Heart attack scare over, it was now time to focus on the reason I was at the hospital in the first place- my horrible sore throat and dangling tonsil. I was told to wait for about an hour and was then seen by a ER doctor and a few medical students. They took my vitals (quite well for students I must say) and the doctor took a look in my throat. He didn’t think it was strep but agreed that it was odd. He pulled over about 6 students to take a look at my medical mystery. I felt like I was on TLC. He decided to send me over to an Ear Nose Throat specialist. After about a two hour wait the junior ENT saw me. She had no idea what was wrong either- but also agreed that it looked painful and wrong. I was sent to wait the senior ENT in the waiting room. Unfortunately this waiting room was small. The vomiting man from earlier had taken to the floor and another man was laying across three of the chairs snoring and moaning. A couple sat next to me and made eyes at me whenever one of the men would make a bodily sound, which was unfortunately quite regularly. At this point I had read as much of my book as my brain could handle and my phone was almost dead from googling different heart problems and throat cancers. Of course my battery pack was also dead. I ate my apple and sat there, staring at a poster explaining all the sources one should seek before going to the emergency room. I felt guilty. The gross men finally left and I ended up having a nice conversation with the couple across from me. They had only been waiting three hours and were quite sympathetic when I told them I had now been there for seven.

Last year I volunteered at BC Children’s Hospital in child life. That meant entertaining the kids in the hospital. Oh how I wished for some colouring pages or bubbles. Adults need entertainment too.  I may not have been dying of a heart attack but I was just about dying of boredom. Of course, boredom is when one wallows the most. As you may remember from my post on homesickness, when left to my own devices for too long I begin going crazy. I had now talked myself into believing that I had throat cancer and that I would have to pay £100,000 for my medical expenses.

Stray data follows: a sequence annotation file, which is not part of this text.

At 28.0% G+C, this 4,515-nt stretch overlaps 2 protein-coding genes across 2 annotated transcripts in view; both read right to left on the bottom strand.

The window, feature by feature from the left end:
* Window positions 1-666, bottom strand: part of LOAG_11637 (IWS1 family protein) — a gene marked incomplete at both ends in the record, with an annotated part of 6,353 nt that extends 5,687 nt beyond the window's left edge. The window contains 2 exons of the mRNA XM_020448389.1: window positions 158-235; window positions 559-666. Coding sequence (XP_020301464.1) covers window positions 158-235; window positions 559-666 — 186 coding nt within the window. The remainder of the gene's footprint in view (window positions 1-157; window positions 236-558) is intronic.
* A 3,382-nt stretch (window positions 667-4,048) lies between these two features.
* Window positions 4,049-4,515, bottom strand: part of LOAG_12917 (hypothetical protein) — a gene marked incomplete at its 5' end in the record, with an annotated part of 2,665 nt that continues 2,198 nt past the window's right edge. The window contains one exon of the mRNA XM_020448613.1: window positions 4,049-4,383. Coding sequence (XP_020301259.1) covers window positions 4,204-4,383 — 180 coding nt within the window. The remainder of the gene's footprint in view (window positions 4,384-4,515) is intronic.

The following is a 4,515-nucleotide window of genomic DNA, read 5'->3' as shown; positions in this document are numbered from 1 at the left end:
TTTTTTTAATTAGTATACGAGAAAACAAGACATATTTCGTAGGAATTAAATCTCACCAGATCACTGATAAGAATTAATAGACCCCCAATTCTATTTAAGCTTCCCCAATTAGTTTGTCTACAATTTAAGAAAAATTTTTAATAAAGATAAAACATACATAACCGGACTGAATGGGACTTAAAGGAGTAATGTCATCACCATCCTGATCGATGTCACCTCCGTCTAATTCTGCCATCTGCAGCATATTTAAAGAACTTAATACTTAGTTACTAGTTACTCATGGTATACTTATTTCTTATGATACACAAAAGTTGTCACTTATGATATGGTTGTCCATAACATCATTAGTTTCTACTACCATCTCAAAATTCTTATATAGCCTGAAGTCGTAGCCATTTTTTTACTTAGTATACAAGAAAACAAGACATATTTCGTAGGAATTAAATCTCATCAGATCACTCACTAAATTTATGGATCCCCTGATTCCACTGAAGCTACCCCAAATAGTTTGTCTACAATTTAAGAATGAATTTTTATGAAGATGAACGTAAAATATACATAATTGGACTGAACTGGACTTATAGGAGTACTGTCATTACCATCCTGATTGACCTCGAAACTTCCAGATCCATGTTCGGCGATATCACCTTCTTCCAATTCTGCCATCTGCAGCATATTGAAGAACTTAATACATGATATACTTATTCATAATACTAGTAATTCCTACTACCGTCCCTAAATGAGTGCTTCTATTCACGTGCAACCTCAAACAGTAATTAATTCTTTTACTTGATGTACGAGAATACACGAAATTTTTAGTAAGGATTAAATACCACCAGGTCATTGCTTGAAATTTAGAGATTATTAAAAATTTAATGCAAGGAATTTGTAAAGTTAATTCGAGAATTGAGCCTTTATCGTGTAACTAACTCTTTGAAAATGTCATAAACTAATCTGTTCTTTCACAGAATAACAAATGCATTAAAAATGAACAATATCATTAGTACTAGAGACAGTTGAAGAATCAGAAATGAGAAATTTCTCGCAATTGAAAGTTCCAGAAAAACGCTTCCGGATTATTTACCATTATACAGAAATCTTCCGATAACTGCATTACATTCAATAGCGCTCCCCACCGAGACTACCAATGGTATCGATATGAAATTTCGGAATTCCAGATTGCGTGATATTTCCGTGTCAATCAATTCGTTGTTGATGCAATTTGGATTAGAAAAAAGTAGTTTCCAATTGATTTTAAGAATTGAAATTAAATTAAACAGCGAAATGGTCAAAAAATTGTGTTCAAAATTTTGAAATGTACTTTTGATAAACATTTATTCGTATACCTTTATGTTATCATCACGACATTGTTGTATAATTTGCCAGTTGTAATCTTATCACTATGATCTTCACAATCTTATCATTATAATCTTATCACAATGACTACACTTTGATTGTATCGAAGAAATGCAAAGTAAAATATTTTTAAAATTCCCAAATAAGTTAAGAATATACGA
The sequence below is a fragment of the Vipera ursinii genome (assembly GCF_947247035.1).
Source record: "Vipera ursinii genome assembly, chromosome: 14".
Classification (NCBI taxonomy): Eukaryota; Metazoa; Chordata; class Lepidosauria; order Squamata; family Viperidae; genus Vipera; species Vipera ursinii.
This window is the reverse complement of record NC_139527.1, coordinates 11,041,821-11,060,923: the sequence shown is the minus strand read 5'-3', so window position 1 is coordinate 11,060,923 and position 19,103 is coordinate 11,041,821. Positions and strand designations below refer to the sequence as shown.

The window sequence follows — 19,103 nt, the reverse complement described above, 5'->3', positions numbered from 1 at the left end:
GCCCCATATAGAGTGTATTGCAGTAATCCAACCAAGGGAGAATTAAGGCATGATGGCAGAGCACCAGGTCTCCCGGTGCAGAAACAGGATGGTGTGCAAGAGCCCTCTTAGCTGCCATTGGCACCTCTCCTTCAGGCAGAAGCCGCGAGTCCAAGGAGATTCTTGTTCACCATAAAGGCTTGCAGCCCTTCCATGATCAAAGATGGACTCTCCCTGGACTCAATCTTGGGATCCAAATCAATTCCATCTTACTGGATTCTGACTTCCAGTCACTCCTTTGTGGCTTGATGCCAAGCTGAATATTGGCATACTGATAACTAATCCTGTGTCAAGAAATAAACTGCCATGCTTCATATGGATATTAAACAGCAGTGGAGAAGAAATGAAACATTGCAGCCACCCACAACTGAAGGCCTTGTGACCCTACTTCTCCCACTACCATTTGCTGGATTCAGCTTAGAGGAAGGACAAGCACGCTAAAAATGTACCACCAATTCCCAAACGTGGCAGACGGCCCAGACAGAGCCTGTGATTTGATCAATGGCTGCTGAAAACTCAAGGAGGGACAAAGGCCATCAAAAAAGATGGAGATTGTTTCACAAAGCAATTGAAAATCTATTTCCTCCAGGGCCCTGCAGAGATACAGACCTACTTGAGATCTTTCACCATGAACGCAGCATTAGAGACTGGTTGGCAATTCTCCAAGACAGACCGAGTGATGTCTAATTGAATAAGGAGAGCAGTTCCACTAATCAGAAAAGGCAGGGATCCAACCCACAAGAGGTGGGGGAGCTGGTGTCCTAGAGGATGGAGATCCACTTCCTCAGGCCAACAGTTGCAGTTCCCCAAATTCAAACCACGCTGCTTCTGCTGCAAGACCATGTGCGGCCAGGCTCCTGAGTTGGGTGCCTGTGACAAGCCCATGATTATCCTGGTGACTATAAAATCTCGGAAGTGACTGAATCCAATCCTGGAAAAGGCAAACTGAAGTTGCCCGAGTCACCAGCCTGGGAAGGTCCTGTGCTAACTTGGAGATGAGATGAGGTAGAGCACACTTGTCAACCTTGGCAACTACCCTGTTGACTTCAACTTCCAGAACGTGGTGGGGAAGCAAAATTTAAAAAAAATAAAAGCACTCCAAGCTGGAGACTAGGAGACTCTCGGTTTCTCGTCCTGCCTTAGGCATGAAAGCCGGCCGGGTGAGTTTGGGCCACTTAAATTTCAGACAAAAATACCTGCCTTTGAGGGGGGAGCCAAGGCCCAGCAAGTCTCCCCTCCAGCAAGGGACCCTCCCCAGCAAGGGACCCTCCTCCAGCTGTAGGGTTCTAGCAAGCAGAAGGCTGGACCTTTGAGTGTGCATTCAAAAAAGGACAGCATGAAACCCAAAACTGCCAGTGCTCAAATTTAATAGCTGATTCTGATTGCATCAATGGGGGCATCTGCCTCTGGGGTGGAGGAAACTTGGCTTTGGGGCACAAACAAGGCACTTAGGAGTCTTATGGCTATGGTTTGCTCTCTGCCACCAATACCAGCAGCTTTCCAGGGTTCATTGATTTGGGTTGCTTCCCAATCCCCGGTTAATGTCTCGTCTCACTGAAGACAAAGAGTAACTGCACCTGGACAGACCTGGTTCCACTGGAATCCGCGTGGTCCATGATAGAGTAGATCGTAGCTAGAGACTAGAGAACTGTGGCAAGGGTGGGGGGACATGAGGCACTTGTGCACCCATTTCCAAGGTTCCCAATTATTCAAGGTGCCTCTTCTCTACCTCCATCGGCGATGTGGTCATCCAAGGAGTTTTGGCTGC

I was finally seen by the senior ENT. He took one look in my throat and labelled it as a benign growth. Thank the goddess! He said that it happens sometimes- no serious medical explanation needed- no need to send it to the lab. He decided to remove it on the spot. I was mostly interested that he used the same brand of scalpel that we use in the lab. The doctor explained that the most likely reason my throat was hurting so much was because my coughing from my cold broke this growth off the wall of my throat. It was obviously hanging down and there were some broken blood vessels around it. Ah, an explanation!

I was handed some anti-bac mouthwash and shooed out of the room. I went to reception to pay… praying they would take my insurance. Well, they didn’t. They didn’t take my insurance because they didn’t need it. As a resident of Wales, I am privy to free health care.

What. the. frack.

I don’t have heart problems, I don’t have throat cancer, and I don’t have a £100,000 medical bill. Hallelujah! I just have a cold which dislodged a weird throat growth. I’m okay with that. This was my first time in a foreign hospital. It was also my first time in a hospital by myself. I have to say I was very happy with the care I was given. I knew I would be triaged last- and that’s okay. I was treated by wonderful doctors and met some wonderful people. I hope I won’t need to use them again, but it’s good to know that it exists.



One Comment

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  1. This blog is great. I appreciate Vancouver name drops like Carepoint, and of course it is awesome that you are feeling ok. It is also awesome that you have a perspective about being triaged.

    Liked by 1 person